India’s tryst with toilets is a complicated relationship

By Maya Rane

“I don’t want to lead a lota party” – fumes Jaya, rubbishing her husband Keshav when he coaxes her to join women folk and socialise as they perform morning ablutions — defecate in open!

Maya Rane

The film, Toilet – Ek Prem Katha, was a relief to a constipated subject of open defecation. Debates in parliament, public protest and media campaigns have already linked open defecating or urinating to be cause of rape, besides other issues related to health, water contamination, solid waste management and so on. Enough funds, attention, time as well as public space is offered by India’s Prime Minister, Narendra Modi, in effort to swerve this country from being a stinking landfill. Company’s Act in year 2014 opened doles of funds from public and private entities to support development of public private partnerships as part of corporate social responsibility (CSR).

So, what went wrong with this partnership for pots — where does it hurt?

There is no love for pot. With strong social divides, women seek time and opportunity to connect and share their woes while attending to nature’s call. It allows them to make time for themselves, in trust of friends. Their reluctance to use toilet has hurt sanitation programmes.

Taking away their time from socialising has left sanitation campaigns high and dry. There is a need to educate and offer convenience, something that helps them to experience what they want, support the community shift, without force or compulsion.

Deep rooted, far-fetched mindset. Culture and traditions weigh down in form of untouchability, unwritten yet stringent norms for purity and impurity – herculean challenges for introducing a new practice for acceptance of toilet as a daily regimen in hygiene. Assuming that budgets are enough to sail and launch the effort is a fallacy. Touching heart and the sensitivity will be key to change mindsets.

Act on intent. Unlike corporate functions, the CSR and public perception mechanism exert focus on experiential efforts. Opinions are read, but actions are experienced – identify concern to demonstrate certain response that syncs well. It will be necessary to act with sincere intent.

As quantitative and qualitative studies state, people considered using pit latrines as impure and polluting while open defecation, seen as promoting purity and strength, particularly by men in rural areas. Hence, it is imperative to promote cause of health and influence social shift among rural men who control family spends for grooming and sanitation needs.

It’s not my problem. Success of a sanitation or toilet programme is to ensure that toilet is used. The complete chain of supporting agencies and executive offices hence need to focus on the end objective of ‘use’, not ‘build’. Enough sensitizing is needed for working groups to internalize and absorb concerns and shift focus from ‘execution’ to the ‘impact’. Merely completing a task as a ‘job’ by non-stakeholders is a disservice to the cause itself. Lack of collective conscious, lackadaisical execution stem from low motivation levels or lack of respect towards the beneficiary thus damaging both efforts and results.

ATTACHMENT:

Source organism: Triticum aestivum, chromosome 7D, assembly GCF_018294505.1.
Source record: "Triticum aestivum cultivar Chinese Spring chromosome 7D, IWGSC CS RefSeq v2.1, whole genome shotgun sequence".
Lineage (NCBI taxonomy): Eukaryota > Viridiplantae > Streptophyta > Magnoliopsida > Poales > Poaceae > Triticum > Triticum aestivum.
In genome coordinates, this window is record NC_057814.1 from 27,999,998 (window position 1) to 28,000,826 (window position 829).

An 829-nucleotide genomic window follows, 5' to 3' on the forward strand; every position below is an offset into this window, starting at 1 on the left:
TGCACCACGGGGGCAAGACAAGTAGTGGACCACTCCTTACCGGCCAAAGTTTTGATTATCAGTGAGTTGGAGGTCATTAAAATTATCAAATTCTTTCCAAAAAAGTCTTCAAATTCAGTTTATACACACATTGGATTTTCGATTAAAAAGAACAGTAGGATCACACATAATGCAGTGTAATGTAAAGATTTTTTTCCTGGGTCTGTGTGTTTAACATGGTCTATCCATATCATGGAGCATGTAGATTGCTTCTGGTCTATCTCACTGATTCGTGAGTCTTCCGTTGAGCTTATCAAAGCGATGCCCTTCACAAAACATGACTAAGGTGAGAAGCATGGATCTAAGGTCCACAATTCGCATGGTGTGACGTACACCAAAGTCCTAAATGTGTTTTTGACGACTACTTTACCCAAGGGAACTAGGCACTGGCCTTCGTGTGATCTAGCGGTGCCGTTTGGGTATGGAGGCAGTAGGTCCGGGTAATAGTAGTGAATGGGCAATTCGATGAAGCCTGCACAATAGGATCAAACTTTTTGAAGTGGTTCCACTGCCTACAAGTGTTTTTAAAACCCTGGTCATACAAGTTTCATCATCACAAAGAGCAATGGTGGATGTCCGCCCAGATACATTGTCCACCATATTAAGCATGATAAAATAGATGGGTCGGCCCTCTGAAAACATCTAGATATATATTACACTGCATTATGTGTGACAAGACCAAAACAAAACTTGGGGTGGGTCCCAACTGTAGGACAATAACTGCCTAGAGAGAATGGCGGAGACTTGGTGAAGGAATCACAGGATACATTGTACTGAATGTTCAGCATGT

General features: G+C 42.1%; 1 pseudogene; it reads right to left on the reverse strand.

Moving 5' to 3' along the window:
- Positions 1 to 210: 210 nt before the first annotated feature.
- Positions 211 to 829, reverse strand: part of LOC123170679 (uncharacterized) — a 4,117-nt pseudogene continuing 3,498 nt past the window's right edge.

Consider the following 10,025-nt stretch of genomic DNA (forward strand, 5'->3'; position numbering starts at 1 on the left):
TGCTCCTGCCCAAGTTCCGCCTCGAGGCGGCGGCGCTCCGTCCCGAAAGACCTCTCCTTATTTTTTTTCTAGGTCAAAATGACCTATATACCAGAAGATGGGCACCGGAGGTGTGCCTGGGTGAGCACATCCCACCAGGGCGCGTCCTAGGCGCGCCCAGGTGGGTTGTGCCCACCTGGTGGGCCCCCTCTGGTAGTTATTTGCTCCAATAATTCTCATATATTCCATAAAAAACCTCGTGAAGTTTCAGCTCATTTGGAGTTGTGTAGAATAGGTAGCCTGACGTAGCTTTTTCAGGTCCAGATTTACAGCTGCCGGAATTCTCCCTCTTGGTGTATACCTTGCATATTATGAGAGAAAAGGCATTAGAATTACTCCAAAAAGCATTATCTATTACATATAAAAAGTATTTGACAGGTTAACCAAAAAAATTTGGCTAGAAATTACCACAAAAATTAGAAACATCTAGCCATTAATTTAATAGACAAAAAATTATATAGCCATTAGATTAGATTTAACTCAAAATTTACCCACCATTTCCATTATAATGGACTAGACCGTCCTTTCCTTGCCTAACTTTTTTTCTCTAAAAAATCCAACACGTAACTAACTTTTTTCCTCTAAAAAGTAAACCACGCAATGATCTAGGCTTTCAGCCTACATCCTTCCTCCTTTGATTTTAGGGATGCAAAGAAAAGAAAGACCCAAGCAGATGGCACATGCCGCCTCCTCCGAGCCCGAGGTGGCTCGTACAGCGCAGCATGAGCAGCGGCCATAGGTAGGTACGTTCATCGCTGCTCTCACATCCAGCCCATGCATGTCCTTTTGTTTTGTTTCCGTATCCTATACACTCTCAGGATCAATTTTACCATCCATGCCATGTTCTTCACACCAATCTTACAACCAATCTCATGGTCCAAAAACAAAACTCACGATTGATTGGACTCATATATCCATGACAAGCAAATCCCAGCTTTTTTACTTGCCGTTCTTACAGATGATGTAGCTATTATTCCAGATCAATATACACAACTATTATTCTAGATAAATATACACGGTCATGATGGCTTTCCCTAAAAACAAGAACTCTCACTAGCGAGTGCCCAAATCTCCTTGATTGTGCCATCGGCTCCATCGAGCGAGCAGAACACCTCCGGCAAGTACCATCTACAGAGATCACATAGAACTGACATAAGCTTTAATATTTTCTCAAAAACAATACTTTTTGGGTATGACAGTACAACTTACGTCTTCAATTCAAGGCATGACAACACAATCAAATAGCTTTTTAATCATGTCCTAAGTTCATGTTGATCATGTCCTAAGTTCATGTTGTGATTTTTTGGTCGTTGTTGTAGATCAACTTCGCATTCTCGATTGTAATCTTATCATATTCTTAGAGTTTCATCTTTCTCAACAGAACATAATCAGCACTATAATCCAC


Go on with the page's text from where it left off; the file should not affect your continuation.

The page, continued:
A still from ‘Toilet Ek Prem Katha’ starring Akshay Kumar and Bhumi Pednekar

Latrine built is not equal to latrine used. Focus on behavioural change, familiarizing with health benefits are critical. About 47% of those who defecated in open believed it was pleasant, convenient, comfortable. There is a fair chance that built latrines may go unused. Of those with built latrines, 40 % homes had at least one person continuing to defecate in open, says study conducted by the Research Institute for Compassionate Economics, a non-profit research institution.

Be grass root, be hands on. Step down into the dung-thatched basti and get involved in activities related to the community which help in identifying with their life. Engaging with community in their culture, religion and crisis, will build faith and trust, and help with an intimate view of their challenges and accomplishments.

Third party audits and verification. Donor and implementing agency need to assess milestones. Accountability Initiative of the Centre for Policy Research found that of the 7500 households in a December 2015 study, only 1500 were identifiable. Just one-third of showed ‘achieved sanitation status’, had toilets, and 36% of these homes had new toilets which were unusable, citing complaints such as absence of water, the pit being too small or faulty. Another 40% of the families applied for funds, but never got them. Duplicate entries, ghost beneficiaries and missing households become stumbling blocks. Inability to declare an independent verification of the progress with Swachh Bharat Mission-Gramin, caused delay of first instalment of USD 1.5 billion from the World Bank and a damp rating of ‘moderately satisfactory’, as per a January 2017 report in The Economic Times.

Information, education and communication.

Swachh Bharat Mission-Gramin is targeting behavioural change, with guidelines that need 8% of the funds be allocated for information, education and communication (IEC) activities. This needs to be audited with survey and adapted to suit the needs of the community.

During the 2016-17 financial year, 1% of the total expenditure had been made on IEC up to January 2017, according to Accountability Initiative’s budget brief. In contrast, 98% of the funds had been spent on construction of toilets in individual households, says a report. With the amendment in Company’s Act, India has opened the development sector to lift its sagging state of projects and the journey has yet to begin.

For a country which has touched orbits of Mars and Moon missions with Mangalyaan and Chandrayaan – it has yet to conquer the commode.

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